The Crane Wife

Once a peasant woman found a crane with a wounded wing in the woods.

“It is a hungry winter,” the woman said to the crane, “but it must be just as hungry for you as it is for me.”

“The highborn claim that my flesh is excellent,” the crane said matter-of-factly.  “I should not like to deprive you of that delight.”

“You think rather too highly of yourself, friend crane.”  But the woman was smiling, and she shared her rice and water with the crane.

On the next day, the crane was still there.  “Aren’t you worried about wolves?” the woman asked.

“I am a prey animal,” the crane said.  “One might as well meet one’s end with a certain dignity.”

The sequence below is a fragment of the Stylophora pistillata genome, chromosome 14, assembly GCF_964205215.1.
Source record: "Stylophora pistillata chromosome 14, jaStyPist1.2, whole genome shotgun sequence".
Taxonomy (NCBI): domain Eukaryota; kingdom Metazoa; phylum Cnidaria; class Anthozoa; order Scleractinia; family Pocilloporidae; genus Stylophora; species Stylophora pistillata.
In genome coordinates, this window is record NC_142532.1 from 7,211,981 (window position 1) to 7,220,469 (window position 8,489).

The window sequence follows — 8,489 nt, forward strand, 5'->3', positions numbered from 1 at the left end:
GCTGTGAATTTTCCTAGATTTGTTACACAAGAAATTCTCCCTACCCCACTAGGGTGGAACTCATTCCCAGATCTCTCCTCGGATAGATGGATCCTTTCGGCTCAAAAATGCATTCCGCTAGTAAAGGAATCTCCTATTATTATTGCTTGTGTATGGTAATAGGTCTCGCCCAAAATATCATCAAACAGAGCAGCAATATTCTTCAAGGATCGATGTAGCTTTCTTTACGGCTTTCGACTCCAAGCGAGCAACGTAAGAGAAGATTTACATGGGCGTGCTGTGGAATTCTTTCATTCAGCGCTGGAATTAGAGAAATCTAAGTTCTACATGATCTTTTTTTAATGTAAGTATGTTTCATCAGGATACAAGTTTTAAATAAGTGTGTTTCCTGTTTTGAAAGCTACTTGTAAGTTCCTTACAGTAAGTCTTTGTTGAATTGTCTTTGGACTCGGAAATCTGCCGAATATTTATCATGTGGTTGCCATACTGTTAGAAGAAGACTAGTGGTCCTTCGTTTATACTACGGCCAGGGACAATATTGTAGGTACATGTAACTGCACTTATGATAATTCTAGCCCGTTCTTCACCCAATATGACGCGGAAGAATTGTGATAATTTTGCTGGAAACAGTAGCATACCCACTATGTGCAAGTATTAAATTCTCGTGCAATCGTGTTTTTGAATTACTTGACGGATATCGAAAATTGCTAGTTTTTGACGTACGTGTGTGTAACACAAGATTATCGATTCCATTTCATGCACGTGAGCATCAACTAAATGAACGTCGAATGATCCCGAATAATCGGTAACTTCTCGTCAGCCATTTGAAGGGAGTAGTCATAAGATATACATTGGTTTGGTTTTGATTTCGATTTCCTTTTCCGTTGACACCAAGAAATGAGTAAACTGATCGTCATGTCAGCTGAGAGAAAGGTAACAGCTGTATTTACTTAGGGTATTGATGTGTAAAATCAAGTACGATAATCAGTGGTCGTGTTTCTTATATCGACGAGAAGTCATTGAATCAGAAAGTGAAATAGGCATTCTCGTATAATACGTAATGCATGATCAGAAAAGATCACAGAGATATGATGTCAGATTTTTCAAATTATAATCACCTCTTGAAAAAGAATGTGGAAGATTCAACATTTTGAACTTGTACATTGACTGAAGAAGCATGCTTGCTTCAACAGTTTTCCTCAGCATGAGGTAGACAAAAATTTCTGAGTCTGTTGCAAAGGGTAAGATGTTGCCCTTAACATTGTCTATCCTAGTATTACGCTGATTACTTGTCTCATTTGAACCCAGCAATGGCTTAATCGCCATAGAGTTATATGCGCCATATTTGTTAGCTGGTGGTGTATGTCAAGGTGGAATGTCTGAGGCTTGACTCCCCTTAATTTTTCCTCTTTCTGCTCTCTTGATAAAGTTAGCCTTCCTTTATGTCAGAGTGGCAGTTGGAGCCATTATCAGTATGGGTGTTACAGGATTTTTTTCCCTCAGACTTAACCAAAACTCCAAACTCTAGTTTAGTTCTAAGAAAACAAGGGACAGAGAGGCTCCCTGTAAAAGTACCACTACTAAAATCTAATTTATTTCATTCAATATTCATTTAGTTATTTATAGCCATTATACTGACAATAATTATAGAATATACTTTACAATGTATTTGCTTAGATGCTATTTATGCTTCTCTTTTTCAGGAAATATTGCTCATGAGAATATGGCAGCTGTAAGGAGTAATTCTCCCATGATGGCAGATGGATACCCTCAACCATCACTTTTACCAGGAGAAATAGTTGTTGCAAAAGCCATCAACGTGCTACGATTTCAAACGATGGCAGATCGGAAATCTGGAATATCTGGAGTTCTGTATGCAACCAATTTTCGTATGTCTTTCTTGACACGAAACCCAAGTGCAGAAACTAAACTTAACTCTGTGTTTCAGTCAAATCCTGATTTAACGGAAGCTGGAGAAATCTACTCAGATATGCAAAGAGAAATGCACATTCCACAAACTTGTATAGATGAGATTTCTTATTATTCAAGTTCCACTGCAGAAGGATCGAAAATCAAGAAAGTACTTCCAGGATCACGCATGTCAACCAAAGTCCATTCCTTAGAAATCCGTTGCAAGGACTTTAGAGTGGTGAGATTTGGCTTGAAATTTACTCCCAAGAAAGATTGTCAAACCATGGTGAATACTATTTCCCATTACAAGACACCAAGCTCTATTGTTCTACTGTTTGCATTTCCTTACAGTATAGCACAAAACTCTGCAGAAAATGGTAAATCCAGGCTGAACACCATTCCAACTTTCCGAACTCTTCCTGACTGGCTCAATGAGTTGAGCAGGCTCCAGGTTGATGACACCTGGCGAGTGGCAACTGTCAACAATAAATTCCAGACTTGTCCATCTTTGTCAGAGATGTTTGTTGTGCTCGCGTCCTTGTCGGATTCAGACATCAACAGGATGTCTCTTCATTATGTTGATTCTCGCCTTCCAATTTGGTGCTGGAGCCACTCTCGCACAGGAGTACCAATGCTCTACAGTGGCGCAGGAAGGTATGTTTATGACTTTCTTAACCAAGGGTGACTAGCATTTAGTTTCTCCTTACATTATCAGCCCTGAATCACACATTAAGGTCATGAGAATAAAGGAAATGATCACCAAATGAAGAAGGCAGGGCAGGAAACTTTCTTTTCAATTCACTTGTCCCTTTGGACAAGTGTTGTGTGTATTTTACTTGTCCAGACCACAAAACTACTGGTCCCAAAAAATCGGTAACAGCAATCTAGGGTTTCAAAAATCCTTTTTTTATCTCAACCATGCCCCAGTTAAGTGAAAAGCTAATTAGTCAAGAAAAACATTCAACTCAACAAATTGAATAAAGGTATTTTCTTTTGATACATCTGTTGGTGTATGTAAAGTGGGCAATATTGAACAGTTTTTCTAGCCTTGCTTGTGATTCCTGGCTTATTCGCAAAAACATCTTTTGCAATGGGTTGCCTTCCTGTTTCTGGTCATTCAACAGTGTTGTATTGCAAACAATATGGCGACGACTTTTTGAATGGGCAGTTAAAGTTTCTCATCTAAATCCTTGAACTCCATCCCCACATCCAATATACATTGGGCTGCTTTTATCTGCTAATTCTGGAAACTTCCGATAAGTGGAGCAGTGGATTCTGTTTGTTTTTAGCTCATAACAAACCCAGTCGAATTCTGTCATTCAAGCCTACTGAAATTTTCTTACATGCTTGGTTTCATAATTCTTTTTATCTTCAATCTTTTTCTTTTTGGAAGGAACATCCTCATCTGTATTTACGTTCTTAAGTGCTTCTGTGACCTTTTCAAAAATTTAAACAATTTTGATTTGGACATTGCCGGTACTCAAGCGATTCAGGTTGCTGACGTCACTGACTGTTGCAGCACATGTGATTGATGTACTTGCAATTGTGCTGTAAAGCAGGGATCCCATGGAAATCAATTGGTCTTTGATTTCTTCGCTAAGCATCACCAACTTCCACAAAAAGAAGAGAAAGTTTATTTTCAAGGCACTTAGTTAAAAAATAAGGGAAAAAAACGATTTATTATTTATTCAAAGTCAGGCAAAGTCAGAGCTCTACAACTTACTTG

“Dignity nothing,” the woman said.  And she shared her meal with the crane again.

On the third day, the crane cocked its head at the woman and said, “You know, my cousins tell stories of a crane wife.  Are you doing this because you’re in need of a wife?  I would think that there are easier ways to get one than by wandering in the woods.”  The crane flexed its wing experimentally.

“Don’t be ridiculous,” the woman said tartly.  “I helped you because you ought to fly again, not because I wanted to take you home and tie you to a loom.”

“You’re assuming that the two things are mutually exclusive,” said the crane.  “They say crane wives make excellent lovers, you know.”

“I see your vanity is intact,” the woman said.  But she did have to admit that the crane was likely to be beautiful in any guise it took.

“I shall just have to prove it to you the old-fashioned way, then,” the crane said, undeterred.  “Now, which way is home?”

for Nancy Sauer